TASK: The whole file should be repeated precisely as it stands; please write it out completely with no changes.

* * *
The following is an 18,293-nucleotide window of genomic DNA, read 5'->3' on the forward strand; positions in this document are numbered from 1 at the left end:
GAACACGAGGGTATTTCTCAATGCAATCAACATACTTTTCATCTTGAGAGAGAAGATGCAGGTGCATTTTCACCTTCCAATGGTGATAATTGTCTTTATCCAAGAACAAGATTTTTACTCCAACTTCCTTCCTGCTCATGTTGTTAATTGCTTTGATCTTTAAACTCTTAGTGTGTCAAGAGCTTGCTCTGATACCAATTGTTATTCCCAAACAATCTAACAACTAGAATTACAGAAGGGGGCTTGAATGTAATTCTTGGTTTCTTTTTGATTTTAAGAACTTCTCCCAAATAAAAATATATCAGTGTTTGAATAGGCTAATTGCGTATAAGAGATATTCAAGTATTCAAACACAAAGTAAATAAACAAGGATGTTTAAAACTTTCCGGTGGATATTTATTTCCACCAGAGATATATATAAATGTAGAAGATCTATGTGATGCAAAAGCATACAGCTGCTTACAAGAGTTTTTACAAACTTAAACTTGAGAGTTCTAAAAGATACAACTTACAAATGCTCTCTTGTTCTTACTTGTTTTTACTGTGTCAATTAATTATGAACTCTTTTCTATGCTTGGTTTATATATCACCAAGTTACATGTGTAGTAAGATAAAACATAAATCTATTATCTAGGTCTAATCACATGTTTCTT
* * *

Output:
The following is an 18,293-nucleotide window of genomic DNA, read 5'->3' on the forward strand; positions in this document are numbered from 1 at the left end:
GAACACGAGGGTATTTCTCAATGCAATCAACATACTTTTCATCTTGAGAGAGAAGATGCAGGTGCATTTTCACCTTCCAATGGTGATAATTGTCTTTATCCAAGAACAAGATTTTTACTCCAACTTCCTTCCTGCTCATGTTGTTAATTGCTTTGATCTTTAAACTCTTAGTGTGTCAAGAGCTTGCTCTGATACCAATTGTTATTCCCAAACAATCTAACAACTAGAATTACAGAAGGGGGCTTGAATGTAATTCTTGGTTTCTTTTTGATTTTAAGAACTTCTCCCAAATAAAAATATATCAGTGTTTGAATAGGCTAATTGCGTATAAGAGATATTCAAGTATTCAAACACAAAGTAAATAAACAAGGATGTTTAAAACTTTCCGGTGGATATTTATTTCCACCAGAGATATATATAAATGTAGAAGATCTATGTGATGCAAAAGCATACAGCTGCTTACAAGAGTTTTTACAAACTTAAACTTGAGAGTTCTAAAAGATACAACTTACAAATGCTCTCTTGTTCTTACTTGTTTTTACTGTGTCAATTAATTATGAACTCTTTTCTATGCTTGGTTTATATATCACCAAGTTACATGTGTAGTAAGATAAAACATAAATCTATTATCTAGGTCTAATCACATGTTTCTT